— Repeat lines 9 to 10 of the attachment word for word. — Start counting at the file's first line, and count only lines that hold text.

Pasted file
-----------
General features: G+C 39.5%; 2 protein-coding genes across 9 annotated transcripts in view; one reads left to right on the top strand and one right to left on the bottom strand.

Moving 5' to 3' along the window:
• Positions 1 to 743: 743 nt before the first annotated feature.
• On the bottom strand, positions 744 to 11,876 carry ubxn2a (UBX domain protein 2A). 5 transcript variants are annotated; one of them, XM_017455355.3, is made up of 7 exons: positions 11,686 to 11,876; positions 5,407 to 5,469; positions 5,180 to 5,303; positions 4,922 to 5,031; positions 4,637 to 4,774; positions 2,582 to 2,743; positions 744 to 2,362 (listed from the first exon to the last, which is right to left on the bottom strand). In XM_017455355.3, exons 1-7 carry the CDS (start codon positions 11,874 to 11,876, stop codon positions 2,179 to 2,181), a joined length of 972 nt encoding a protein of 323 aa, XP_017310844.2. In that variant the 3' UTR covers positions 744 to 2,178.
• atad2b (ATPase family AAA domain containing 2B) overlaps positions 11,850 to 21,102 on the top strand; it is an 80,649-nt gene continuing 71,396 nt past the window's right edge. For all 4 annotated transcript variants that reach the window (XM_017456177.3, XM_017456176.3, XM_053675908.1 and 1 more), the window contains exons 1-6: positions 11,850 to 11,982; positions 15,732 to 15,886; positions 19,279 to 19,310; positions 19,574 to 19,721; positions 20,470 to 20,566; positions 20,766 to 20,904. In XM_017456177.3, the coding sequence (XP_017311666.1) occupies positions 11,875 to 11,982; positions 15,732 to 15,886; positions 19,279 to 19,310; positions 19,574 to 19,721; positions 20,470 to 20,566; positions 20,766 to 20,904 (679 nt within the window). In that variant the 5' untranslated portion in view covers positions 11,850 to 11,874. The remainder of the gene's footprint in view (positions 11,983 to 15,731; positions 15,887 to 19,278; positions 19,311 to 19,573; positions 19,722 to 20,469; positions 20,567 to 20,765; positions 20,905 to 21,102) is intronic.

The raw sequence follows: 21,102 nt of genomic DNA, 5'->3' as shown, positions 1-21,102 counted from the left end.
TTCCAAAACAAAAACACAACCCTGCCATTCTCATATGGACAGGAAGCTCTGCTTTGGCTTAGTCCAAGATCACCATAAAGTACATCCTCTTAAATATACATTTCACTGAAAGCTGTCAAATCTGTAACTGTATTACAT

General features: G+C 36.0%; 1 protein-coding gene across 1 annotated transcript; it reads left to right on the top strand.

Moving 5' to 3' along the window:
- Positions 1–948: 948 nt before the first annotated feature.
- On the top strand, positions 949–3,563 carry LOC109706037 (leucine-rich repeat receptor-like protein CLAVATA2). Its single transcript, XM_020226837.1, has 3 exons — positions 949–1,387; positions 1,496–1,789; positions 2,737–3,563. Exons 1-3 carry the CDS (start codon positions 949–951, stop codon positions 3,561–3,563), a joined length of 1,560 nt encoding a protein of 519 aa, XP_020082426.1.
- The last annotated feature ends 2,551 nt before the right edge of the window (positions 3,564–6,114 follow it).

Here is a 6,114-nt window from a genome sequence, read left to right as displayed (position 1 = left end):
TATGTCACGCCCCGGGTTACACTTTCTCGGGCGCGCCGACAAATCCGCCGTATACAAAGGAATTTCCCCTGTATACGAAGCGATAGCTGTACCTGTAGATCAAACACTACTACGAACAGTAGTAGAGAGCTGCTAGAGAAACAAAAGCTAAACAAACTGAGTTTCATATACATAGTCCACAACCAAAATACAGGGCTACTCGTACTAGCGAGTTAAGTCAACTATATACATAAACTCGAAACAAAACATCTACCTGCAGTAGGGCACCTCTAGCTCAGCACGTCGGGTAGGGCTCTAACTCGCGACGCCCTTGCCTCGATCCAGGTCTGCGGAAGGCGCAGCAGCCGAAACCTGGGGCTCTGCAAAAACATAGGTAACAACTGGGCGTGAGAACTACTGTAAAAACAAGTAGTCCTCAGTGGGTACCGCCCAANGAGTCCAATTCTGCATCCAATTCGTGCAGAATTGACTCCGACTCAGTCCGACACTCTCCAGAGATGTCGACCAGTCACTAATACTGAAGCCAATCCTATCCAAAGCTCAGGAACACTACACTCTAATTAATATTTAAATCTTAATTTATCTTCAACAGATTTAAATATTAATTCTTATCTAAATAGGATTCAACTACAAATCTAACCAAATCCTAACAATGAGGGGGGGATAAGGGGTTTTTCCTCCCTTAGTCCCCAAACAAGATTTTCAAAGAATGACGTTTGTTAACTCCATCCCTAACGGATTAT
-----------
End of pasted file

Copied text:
Moving 5' to 3' along the window:
- Positions 1–948: 948 nt before the first annotated feature.